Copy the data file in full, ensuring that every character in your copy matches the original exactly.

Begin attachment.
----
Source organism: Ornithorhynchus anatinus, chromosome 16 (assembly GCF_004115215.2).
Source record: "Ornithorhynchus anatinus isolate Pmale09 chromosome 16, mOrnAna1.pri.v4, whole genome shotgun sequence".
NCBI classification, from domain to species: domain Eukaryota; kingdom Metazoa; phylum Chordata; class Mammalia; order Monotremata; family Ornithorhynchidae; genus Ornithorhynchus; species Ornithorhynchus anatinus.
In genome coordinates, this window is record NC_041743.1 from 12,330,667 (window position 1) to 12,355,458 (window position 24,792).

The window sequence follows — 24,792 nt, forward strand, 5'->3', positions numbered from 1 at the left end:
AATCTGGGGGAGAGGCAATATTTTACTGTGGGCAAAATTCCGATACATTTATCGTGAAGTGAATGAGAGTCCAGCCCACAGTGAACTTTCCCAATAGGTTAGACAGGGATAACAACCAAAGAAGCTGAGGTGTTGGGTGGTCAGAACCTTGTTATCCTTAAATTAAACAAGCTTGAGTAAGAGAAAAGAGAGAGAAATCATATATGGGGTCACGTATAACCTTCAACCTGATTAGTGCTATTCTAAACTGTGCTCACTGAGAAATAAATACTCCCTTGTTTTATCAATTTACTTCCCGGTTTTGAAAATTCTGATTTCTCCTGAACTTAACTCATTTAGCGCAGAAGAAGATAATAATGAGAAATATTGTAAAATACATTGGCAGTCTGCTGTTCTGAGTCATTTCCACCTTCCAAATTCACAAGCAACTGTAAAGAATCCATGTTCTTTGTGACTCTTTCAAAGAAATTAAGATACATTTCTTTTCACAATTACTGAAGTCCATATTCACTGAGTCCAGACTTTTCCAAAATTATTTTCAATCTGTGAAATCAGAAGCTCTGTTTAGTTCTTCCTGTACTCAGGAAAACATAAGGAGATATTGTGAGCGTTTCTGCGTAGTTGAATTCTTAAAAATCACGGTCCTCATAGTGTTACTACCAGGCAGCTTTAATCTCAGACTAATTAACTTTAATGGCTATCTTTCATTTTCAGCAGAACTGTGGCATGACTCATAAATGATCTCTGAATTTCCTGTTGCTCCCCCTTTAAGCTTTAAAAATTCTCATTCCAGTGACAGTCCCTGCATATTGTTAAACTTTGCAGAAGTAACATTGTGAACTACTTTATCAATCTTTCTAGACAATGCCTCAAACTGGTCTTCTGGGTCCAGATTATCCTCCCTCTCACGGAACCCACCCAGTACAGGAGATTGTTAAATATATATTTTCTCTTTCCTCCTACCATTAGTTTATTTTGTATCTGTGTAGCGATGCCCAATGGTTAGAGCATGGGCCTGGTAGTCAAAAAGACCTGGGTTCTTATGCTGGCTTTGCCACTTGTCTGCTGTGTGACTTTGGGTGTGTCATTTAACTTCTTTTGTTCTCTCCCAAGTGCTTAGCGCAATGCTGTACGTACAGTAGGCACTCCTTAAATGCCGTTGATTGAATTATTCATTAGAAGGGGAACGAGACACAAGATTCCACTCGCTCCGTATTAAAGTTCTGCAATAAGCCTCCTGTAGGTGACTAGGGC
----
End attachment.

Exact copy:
Source organism: Ornithorhynchus anatinus, chromosome 16 (assembly GCF_004115215.2).
Source record: "Ornithorhynchus anatinus isolate Pmale09 chromosome 16, mOrnAna1.pri.v4, whole genome shotgun sequence".
NCBI classification, from domain to species: domain Eukaryota; kingdom Metazoa; phylum Chordata; class Mammalia; order Monotremata; family Ornithorhynchidae; genus Ornithorhynchus; species Ornithorhynchus anatinus.
In genome coordinates, this window is record NC_041743.1 from 12,330,667 (window position 1) to 12,355,458 (window position 24,792).

The window sequence follows — 24,792 nt, forward strand, 5'->3', positions numbered from 1 at the left end:
AATCTGGGGGAGAGGCAATATTTTACTGTGGGCAAAATTCCGATACATTTATCGTGAAGTGAATGAGAGTCCAGCCCACAGTGAACTTTCCCAATAGGTTAGACAGGGATAACAACCAAAGAAGCTGAGGTGTTGGGTGGTCAGAACCTTGTTATCCTTAAATTAAACAAGCTTGAGTAAGAGAAAAGAGAGAGAAATCATATATGGGGTCACGTATAACCTTCAACCTGATTAGTGCTATTCTAAACTGTGCTCACTGAGAAATAAATACTCCCTTGTTTTATCAATTTACTTCCCGGTTTTGAAAATTCTGATTTCTCCTGAACTTAACTCATTTAGCGCAGAAGAAGATAATAATGAGAAATATTGTAAAATACATTGGCAGTCTGCTGTTCTGAGTCATTTCCACCTTCCAAATTCACAAGCAACTGTAAAGAATCCATGTTCTTTGTGACTCTTTCAAAGAAATTAAGATACATTTCTTTTCACAATTACTGAAGTCCATATTCACTGAGTCCAGACTTTTCCAAAATTATTTTCAATCTGTGAAATCAGAAGCTCTGTTTAGTTCTTCCTGTACTCAGGAAAACATAAGGAGATATTGTGAGCGTTTCTGCGTAGTTGAATTCTTAAAAATCACGGTCCTCATAGTGTTACTACCAGGCAGCTTTAATCTCAGACTAATTAACTTTAATGGCTATCTTTCATTTTCAGCAGAACTGTGGCATGACTCATAAATGATCTCTGAATTTCCTGTTGCTCCCCCTTTAAGCTTTAAAAATTCTCATTCCAGTGACAGTCCCTGCATATTGTTAAACTTTGCAGAAGTAACATTGTGAACTACTTTATCAATCTTTCTAGACAATGCCTCAAACTGGTCTTCTGGGTCCAGATTATCCTCCCTCTCACGGAACCCACCCAGTACAGGAGATTGTTAAATATATATTTTCTCTTTCCTCCTACCATTAGTTTATTTTGTATCTGTGTAGCGATGCCCAATGGTTAGAGCATGGGCCTGGTAGTCAAAAAGACCTGGGTTCTTATGCTGGCTTTGCCACTTGTCTGCTGTGTGACTTTGGGTGTGTCATTTAACTTCTTTTGTTCTCTCCCAAGTGCTTAGCGCAATGCTGTACGTACAGTAGGCACTCCTTAAATGCCGTTGATTGAATTATTCATTAGAAGGGGAACGAGACACAAGATTCCACTCGCTCCGTATTAAAGTTCTGCAATAAGCCTCCTGTAGGTGACTAGGGC